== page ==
When something new is suggested our natural reaction is to put up barriers resisting the change. Most people seem programmed to question the new suggestion and I guess that is a survival instinct… you are going along OK as you are – why change? On the other hand, there is a small percentage of adaptable people who leap on board new things relatively quickly. The rest of us watch these change-meisters to see if they sink or swim before we are ready to take the plunge. And so, when someone suggests that you radically change your approach to the weekly grocery shop as far as cutting back by $200 or more – then, immediately, reasons as to why this is not possible spring to mind and lip.
Often the kids get used as an excuse. I have heard this a lot lately. ‘Gee, you are going well with your budget. I don’t know how you are doing it. We’d love to try it but we can’t because of the kids – they would never do it!’ In my experience it is not usually kids who are inadaptable to change. It is adults who get stuck in their ways. Kids are probably one of the most adaptable things on the planet.
I credit my daughters, Danni and Stevie, as being the second most positive thing that allow us to live on just $75 a week groceries. The first thing is the MAKE homemade cleaning products but more about that next week. The girls have been positive about the whole thing right from day one even though they have borne the brunt of most of the changes. We no longer buy cakes and biscuits in the groceries, but instead of crying, the kids have adapted and now I often find them baking, which is something we never really did before. Stevie (11) is a good cook and can whip up cupcakes at the drop of a hat. Anzac biscuits are a favourite and I came home the other night to find Danni (17) making pikelets which was impressive. Toasted sandwiches seem to be the snack of choice and we are always eating fruit now, a lot of it donated by friends and family and gratefully accepted.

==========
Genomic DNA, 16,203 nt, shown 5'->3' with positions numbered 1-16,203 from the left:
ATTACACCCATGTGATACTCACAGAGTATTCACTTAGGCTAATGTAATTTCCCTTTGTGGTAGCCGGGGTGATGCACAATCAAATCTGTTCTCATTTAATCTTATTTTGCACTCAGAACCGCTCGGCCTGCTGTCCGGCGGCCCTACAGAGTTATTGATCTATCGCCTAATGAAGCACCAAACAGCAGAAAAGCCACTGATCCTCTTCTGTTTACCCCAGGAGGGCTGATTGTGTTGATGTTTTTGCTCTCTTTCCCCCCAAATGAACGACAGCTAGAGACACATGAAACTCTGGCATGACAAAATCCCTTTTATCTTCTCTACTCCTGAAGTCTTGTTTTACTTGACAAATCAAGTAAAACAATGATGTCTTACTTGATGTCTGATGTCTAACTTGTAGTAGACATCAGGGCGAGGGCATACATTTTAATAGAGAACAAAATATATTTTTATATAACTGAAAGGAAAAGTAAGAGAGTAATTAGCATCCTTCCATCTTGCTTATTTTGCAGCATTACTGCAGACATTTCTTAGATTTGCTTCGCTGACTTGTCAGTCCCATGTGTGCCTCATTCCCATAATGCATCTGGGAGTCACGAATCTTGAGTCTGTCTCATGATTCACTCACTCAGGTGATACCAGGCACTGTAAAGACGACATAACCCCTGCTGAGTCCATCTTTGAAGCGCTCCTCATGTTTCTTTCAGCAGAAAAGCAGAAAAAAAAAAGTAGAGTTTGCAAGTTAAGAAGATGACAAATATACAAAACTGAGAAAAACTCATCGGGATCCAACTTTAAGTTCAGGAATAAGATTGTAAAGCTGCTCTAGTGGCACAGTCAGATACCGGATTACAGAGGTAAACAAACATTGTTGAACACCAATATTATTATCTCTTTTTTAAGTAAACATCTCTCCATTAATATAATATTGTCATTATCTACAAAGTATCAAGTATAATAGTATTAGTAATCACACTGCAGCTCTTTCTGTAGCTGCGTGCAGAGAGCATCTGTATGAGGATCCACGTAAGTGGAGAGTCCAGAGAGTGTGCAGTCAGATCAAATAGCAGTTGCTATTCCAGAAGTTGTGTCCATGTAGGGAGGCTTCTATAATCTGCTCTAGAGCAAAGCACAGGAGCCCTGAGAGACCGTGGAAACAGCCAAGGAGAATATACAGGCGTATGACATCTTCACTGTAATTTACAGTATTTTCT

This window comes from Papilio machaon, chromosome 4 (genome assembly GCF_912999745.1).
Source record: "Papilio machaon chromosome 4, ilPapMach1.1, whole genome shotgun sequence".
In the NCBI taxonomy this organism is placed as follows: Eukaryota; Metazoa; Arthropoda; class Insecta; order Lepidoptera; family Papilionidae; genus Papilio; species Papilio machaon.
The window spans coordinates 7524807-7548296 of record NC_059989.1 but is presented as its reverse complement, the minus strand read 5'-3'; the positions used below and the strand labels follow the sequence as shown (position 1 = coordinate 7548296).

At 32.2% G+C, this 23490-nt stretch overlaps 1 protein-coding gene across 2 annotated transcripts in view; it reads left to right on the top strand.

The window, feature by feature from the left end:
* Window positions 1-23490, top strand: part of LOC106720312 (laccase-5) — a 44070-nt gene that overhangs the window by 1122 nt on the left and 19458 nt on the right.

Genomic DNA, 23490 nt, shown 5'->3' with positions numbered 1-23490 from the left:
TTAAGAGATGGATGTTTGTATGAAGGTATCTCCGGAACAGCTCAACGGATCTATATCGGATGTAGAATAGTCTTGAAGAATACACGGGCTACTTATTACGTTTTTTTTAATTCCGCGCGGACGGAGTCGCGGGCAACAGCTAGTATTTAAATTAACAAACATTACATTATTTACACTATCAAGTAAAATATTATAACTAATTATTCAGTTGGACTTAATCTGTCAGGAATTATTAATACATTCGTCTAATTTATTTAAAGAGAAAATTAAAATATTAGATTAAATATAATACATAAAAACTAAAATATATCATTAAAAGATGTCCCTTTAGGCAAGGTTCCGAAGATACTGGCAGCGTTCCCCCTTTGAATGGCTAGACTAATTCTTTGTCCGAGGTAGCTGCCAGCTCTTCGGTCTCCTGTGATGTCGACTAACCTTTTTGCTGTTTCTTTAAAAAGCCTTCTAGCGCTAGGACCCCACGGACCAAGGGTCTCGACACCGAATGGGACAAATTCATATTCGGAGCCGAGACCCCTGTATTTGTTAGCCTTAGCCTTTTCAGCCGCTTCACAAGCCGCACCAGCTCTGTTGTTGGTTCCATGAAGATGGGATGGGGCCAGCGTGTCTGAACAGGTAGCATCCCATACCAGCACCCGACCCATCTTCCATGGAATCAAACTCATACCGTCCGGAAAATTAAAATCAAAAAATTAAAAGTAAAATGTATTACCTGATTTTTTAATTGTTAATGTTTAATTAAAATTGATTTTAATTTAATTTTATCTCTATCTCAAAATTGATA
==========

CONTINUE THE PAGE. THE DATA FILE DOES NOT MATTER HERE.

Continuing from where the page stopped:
Instead of expensive cereal for breakfast I start the day with toast and often enjoy a bowl of porridge (rolled oats) which is yummy, filling and easy on the wallet. The kids are more inventive, making French toast or eggy-in-the-hole as a good tummy-filler before school. In my opinion we are eating better on the budget than we were before.
Slashing our grocery bill to $100 a week has to be the best thing I have ever done. All I wanted to do was save some money, for a change. Now, six months later, I am a successful columnist with my own website – www.pigtitsandparsleysauce.co.nz – and I’ve saved over $25,000. I’ve been on TV several times and have developed my own brand – Make (as in make your own household cleaning products and cosmetics) – started a company (albeit named Pig Tits and Parsley Sauce) and engaged a franchisee, Lynn Putt, to cover Coastal Taranaki. I’m also a teacher, a public speaker and a bookseller. Amazing, isn’t it?